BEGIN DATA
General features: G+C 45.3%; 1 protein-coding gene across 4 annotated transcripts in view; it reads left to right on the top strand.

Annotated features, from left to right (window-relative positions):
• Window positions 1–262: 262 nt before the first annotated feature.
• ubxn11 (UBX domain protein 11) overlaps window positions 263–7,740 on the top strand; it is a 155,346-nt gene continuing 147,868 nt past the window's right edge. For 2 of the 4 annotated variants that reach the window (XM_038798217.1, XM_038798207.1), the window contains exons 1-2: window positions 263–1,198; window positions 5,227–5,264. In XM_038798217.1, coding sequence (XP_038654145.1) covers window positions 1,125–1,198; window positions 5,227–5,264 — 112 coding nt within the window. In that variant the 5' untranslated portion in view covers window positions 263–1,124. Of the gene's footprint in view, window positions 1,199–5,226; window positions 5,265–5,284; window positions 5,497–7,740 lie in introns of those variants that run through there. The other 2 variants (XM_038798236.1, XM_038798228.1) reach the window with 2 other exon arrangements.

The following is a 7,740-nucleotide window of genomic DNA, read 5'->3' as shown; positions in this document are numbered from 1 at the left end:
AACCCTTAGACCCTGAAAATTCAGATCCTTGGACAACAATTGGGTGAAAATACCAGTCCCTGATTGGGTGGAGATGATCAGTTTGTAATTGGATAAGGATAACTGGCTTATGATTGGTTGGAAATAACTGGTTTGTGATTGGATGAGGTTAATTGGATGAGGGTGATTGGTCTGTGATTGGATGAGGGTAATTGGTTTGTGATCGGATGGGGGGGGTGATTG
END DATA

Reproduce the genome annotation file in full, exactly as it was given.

General features: G+C 45.3%; 1 protein-coding gene across 4 annotated transcripts in view; it reads left to right on the top strand.

Annotated features, from left to right (window-relative positions):
• Window positions 1–262: 262 nt before the first annotated feature.
• ubxn11 (UBX domain protein 11) overlaps window positions 263–7,740 on the top strand; it is a 155,346-nt gene continuing 147,868 nt past the window's right edge. For 2 of the 4 annotated variants that reach the window (XM_038798217.1, XM_038798207.1), the window contains exons 1-2: window positions 263–1,198; window positions 5,227–5,264. In XM_038798217.1, coding sequence (XP_038654145.1) covers window positions 1,125–1,198; window positions 5,227–5,264 — 112 coding nt within the window. In that variant the 5' untranslated portion in view covers window positions 263–1,124. Of the gene's footprint in view, window positions 1,199–5,226; window positions 5,265–5,284; window positions 5,497–7,740 lie in introns of those variants that run through there. The other 2 variants (XM_038798236.1, XM_038798228.1) reach the window with 2 other exon arrangements.

The following is a 7,740-nucleotide window of genomic DNA, read 5'->3' as shown; positions in this document are numbered from 1 at the left end:
AACCCTTAGACCCTGAAAATTCAGATCCTTGGACAACAATTGGGTGAAAATACCAGTCCCTGATTGGGTGGAGATGATCAGTTTGTAATTGGATAAGGATAACTGGCTTATGATTGGTTGGAAATAACTGGTTTGTGATTGGATGAGGTTAATTGGATGAGGGTGATTGGTCTGTGATTGGATGAGGGTAATTGGTTTGTGATCGGATGGGGGGGGTGATTG